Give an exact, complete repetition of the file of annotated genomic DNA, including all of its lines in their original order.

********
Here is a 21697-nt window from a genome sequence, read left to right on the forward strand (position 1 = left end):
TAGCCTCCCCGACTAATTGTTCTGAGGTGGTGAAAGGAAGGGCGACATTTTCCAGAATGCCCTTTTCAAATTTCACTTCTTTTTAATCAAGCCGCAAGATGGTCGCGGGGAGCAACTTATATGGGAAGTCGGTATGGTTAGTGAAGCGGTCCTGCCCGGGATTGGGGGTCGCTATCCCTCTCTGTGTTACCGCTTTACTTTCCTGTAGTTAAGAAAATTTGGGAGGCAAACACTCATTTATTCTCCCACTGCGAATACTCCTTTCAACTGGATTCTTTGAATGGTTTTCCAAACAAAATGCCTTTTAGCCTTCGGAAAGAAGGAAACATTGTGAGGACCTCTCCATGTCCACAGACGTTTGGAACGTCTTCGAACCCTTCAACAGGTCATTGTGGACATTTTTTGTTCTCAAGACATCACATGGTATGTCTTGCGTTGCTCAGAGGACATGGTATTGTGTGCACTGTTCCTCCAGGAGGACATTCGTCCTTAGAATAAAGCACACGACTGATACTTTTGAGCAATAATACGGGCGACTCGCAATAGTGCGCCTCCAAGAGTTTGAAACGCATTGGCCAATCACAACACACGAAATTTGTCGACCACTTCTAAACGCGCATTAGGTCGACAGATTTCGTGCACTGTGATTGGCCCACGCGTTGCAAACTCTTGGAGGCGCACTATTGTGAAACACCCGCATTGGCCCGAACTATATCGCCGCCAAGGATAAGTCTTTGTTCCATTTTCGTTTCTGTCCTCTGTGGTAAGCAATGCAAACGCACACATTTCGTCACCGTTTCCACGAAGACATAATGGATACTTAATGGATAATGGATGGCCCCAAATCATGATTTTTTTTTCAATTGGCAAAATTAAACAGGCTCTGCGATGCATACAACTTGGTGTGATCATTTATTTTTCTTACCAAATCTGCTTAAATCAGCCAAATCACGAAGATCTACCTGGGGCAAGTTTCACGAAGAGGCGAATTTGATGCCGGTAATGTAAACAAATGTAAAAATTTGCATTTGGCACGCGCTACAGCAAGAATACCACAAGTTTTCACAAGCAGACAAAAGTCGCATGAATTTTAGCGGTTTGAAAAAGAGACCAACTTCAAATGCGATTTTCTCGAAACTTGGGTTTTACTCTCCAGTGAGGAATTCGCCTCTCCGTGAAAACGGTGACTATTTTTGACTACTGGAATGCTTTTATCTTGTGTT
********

Here is a 21697-nt window from a genome sequence, read left to right on the forward strand (position 1 = left end):
TAGCCTCCCCGACTAATTGTTCTGAGGTGGTGAAAGGAAGGGCGACATTTTCCAGAATGCCCTTTTCAAATTTCACTTCTTTTTAATCAAGCCGCAAGATGGTCGCGGGGAGCAACTTATATGGGAAGTCGGTATGGTTAGTGAAGCGGTCCTGCCCGGGATTGGGGGTCGCTATCCCTCTCTGTGTTACCGCTTTACTTTCCTGTAGTTAAGAAAATTTGGGAGGCAAACACTCATTTATTCTCCCACTGCGAATACTCCTTTCAACTGGATTCTTTGAATGGTTTTCCAAACAAAATGCCTTTTAGCCTTCGGAAAGAAGGAAACATTGTGAGGACCTCTCCATGTCCACAGACGTTTGGAACGTCTTCGAACCCTTCAACAGGTCATTGTGGACATTTTTTGTTCTCAAGACATCACATGGTATGTCTTGCGTTGCTCAGAGGACATGGTATTGTGTGCACTGTTCCTCCAGGAGGACATTCGTCCTTAGAATAAAGCACACGACTGATACTTTTGAGCAATAATACGGGCGACTCGCAATAGTGCGCCTCCAAGAGTTTGAAACGCATTGGCCAATCACAACACACGAAATTTGTCGACCACTTCTAAACGCGCATTAGGTCGACAGATTTCGTGCACTGTGATTGGCCCACGCGTTGCAAACTCTTGGAGGCGCACTATTGTGAAACACCCGCATTGGCCCGAACTATATCGCCGCCAAGGATAAGTCTTTGTTCCATTTTCGTTTCTGTCCTCTGTGGTAAGCAATGCAAACGCACACATTTCGTCACCGTTTCCACGAAGACATAATGGATACTTAATGGATAATGGATGGCCCCAAATCATGATTTTTTTTTCAATTGGCAAAATTAAACAGGCTCTGCGATGCATACAACTTGGTGTGATCATTTATTTTTCTTACCAAATCTGCTTAAATCAGCCAAATCACGAAGATCTACCTGGGGCAAGTTTCACGAAGAGGCGAATTTGATGCCGGTAATGTAAACAAATGTAAAAATTTGCATTTGGCACGCGCTACAGCAAGAATACCACAAGTTTTCACAAGCAGACAAAAGTCGCATGAATTTTAGCGGTTTGAAAAAGAGACCAACTTCAAATGCGATTTTCTCGAAACTTGGGTTTTACTCTCCAGTGAGGAATTCGCCTCTCCGTGAAAACGGTGACTATTTTTGACTACTGGAATGCTTTTATCTTGTGTT